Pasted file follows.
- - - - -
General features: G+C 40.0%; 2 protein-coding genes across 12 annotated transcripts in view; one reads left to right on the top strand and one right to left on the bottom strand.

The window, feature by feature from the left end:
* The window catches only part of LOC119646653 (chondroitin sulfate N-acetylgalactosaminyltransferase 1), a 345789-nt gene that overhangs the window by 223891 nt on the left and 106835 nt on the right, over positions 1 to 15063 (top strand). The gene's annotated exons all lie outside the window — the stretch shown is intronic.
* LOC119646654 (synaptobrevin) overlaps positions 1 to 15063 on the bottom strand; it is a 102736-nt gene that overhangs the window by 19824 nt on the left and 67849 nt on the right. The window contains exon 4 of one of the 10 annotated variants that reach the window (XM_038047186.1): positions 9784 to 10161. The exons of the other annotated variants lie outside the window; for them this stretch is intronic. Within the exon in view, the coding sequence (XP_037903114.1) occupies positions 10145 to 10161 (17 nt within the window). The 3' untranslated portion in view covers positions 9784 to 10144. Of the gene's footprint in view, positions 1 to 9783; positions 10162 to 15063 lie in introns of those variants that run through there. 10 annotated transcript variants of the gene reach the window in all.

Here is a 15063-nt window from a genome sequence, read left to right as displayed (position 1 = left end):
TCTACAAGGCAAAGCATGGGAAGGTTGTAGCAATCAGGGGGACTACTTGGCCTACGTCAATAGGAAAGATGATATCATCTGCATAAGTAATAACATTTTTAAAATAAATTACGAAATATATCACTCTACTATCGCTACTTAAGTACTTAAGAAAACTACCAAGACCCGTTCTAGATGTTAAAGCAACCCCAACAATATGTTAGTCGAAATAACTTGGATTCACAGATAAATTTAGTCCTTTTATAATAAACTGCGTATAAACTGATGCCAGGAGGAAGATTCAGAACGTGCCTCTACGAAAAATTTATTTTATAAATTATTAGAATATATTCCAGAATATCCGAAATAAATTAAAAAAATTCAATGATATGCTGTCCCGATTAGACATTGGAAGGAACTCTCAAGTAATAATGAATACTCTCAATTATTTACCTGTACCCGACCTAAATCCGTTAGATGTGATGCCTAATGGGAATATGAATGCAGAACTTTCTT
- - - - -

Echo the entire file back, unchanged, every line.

General features: G+C 40.0%; 2 protein-coding genes across 12 annotated transcripts in view; one reads left to right on the top strand and one right to left on the bottom strand.

The window, feature by feature from the left end:
* The window catches only part of LOC119646653 (chondroitin sulfate N-acetylgalactosaminyltransferase 1), a 345789-nt gene that overhangs the window by 223891 nt on the left and 106835 nt on the right, over positions 1 to 15063 (top strand). The gene's annotated exons all lie outside the window — the stretch shown is intronic.
* LOC119646654 (synaptobrevin) overlaps positions 1 to 15063 on the bottom strand; it is a 102736-nt gene that overhangs the window by 19824 nt on the left and 67849 nt on the right. The window contains exon 4 of one of the 10 annotated variants that reach the window (XM_038047186.1): positions 9784 to 10161. The exons of the other annotated variants lie outside the window; for them this stretch is intronic. Within the exon in view, the coding sequence (XP_037903114.1) occupies positions 10145 to 10161 (17 nt within the window). The 3' untranslated portion in view covers positions 9784 to 10144. Of the gene's footprint in view, positions 1 to 9783; positions 10162 to 15063 lie in introns of those variants that run through there. 10 annotated transcript variants of the gene reach the window in all.

Here is a 15063-nt window from a genome sequence, read left to right as displayed (position 1 = left end):
TCTACAAGGCAAAGCATGGGAAGGTTGTAGCAATCAGGGGGACTACTTGGCCTACGTCAATAGGAAAGATGATATCATCTGCATAAGTAATAACATTTTTAAAATAAATTACGAAATATATCACTCTACTATCGCTACTTAAGTACTTAAGAAAACTACCAAGACCCGTTCTAGATGTTAAAGCAACCCCAACAATATGTTAGTCGAAATAACTTGGATTCACAGATAAATTTAGTCCTTTTATAATAAACTGCGTATAAACTGATGCCAGGAGGAAGATTCAGAACGTGCCTCTACGAAAAATTTATTTTATAAATTATTAGAATATATTCCAGAATATCCGAAATAAATTAAAAAAATTCAATGATATGCTGTCCCGATTAGACATTGGAAGGAACTCTCAAGTAATAATGAATACTCTCAATTATTTACCTGTACCCGACCTAAATCCGTTAGATGTGATGCCTAATGGGAATATGAATGCAGAACTTTCTT